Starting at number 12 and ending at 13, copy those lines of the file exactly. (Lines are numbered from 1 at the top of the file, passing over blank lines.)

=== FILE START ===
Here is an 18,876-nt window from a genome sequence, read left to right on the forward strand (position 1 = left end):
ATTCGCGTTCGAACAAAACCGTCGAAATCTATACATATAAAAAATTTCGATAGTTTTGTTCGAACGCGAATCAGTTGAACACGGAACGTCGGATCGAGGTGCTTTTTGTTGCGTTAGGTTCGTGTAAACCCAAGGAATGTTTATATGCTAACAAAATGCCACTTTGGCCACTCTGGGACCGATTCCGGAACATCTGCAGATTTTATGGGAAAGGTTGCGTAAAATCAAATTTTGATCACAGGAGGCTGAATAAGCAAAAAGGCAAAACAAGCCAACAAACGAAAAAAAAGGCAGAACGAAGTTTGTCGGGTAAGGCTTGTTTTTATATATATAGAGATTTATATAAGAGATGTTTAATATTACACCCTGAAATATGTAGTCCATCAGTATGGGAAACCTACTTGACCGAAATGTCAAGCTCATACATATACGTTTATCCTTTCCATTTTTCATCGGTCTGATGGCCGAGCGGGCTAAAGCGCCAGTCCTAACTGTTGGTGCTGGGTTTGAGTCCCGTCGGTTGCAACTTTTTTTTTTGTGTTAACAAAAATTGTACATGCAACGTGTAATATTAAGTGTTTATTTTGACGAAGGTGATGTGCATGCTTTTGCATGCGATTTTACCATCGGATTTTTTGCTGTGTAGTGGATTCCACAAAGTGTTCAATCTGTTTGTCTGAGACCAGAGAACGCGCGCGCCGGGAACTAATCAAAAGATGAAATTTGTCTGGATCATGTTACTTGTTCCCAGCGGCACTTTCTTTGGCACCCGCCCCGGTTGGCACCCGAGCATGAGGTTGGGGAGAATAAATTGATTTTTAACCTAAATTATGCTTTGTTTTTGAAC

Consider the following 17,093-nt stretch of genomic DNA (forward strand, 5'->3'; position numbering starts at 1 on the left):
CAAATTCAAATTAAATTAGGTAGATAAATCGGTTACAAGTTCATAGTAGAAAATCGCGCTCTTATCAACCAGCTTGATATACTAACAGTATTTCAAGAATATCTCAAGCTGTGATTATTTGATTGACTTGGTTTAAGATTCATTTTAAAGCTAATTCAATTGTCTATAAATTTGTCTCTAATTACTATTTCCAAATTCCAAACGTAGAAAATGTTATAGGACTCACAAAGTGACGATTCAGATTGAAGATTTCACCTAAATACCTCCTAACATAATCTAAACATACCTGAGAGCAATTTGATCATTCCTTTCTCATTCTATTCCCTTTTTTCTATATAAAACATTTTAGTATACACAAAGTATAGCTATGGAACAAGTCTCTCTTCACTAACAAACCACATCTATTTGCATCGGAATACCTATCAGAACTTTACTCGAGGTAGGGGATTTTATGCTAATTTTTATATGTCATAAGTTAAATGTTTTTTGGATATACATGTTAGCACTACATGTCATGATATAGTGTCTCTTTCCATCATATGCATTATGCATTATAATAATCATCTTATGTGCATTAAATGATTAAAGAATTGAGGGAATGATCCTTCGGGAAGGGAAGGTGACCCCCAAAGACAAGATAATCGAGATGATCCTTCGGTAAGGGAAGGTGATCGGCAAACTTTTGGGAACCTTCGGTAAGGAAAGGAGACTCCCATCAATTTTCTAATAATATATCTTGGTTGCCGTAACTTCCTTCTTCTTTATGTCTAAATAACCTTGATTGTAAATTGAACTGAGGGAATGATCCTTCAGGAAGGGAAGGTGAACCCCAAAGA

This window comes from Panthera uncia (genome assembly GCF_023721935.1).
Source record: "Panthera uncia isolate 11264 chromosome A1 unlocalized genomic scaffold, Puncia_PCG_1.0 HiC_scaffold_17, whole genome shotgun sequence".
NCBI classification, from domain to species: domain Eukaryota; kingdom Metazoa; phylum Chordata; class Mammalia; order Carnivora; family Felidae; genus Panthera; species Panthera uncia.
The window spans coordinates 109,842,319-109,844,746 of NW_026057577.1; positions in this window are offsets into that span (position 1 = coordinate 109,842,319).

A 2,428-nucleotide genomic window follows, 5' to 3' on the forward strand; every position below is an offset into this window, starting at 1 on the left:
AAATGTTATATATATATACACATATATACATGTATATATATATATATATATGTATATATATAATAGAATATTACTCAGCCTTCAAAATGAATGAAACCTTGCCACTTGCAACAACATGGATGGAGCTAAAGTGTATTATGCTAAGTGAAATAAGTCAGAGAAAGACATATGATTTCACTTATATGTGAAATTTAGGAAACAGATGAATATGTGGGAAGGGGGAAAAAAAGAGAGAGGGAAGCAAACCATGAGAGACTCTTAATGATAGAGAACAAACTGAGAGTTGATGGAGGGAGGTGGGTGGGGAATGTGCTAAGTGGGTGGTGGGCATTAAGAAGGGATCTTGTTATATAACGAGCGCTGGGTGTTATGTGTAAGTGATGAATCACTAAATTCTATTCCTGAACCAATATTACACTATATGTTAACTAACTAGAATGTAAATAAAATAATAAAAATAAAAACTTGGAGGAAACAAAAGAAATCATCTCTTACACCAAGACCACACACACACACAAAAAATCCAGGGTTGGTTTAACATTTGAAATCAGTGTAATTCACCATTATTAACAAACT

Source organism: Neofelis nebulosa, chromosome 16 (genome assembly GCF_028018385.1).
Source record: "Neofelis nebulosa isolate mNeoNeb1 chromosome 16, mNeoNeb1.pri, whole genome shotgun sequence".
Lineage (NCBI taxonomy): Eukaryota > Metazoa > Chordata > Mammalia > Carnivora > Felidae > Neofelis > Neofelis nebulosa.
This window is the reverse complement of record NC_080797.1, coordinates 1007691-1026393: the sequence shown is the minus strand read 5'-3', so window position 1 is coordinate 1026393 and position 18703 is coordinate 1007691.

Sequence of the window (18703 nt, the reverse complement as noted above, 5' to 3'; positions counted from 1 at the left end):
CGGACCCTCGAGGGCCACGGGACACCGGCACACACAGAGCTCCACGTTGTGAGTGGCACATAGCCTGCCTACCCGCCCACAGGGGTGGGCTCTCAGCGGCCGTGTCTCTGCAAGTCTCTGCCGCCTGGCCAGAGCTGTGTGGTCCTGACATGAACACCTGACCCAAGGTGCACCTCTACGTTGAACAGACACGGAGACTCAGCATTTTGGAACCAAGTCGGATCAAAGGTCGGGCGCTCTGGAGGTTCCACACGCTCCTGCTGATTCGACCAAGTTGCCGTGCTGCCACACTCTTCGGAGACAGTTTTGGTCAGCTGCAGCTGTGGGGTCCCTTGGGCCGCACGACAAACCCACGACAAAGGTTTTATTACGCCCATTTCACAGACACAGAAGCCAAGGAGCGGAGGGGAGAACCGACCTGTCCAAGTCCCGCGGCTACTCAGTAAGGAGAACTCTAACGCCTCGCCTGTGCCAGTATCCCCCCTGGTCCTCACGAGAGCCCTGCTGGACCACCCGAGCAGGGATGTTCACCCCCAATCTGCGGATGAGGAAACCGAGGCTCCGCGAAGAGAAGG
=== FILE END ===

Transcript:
Source record: "Neofelis nebulosa isolate mNeoNeb1 chromosome 16, mNeoNeb1.pri, whole genome shotgun sequence".
Lineage (NCBI taxonomy): Eukaryota > Metazoa > Chordata > Mammalia > Carnivora > Felidae > Neofelis > Neofelis nebulosa.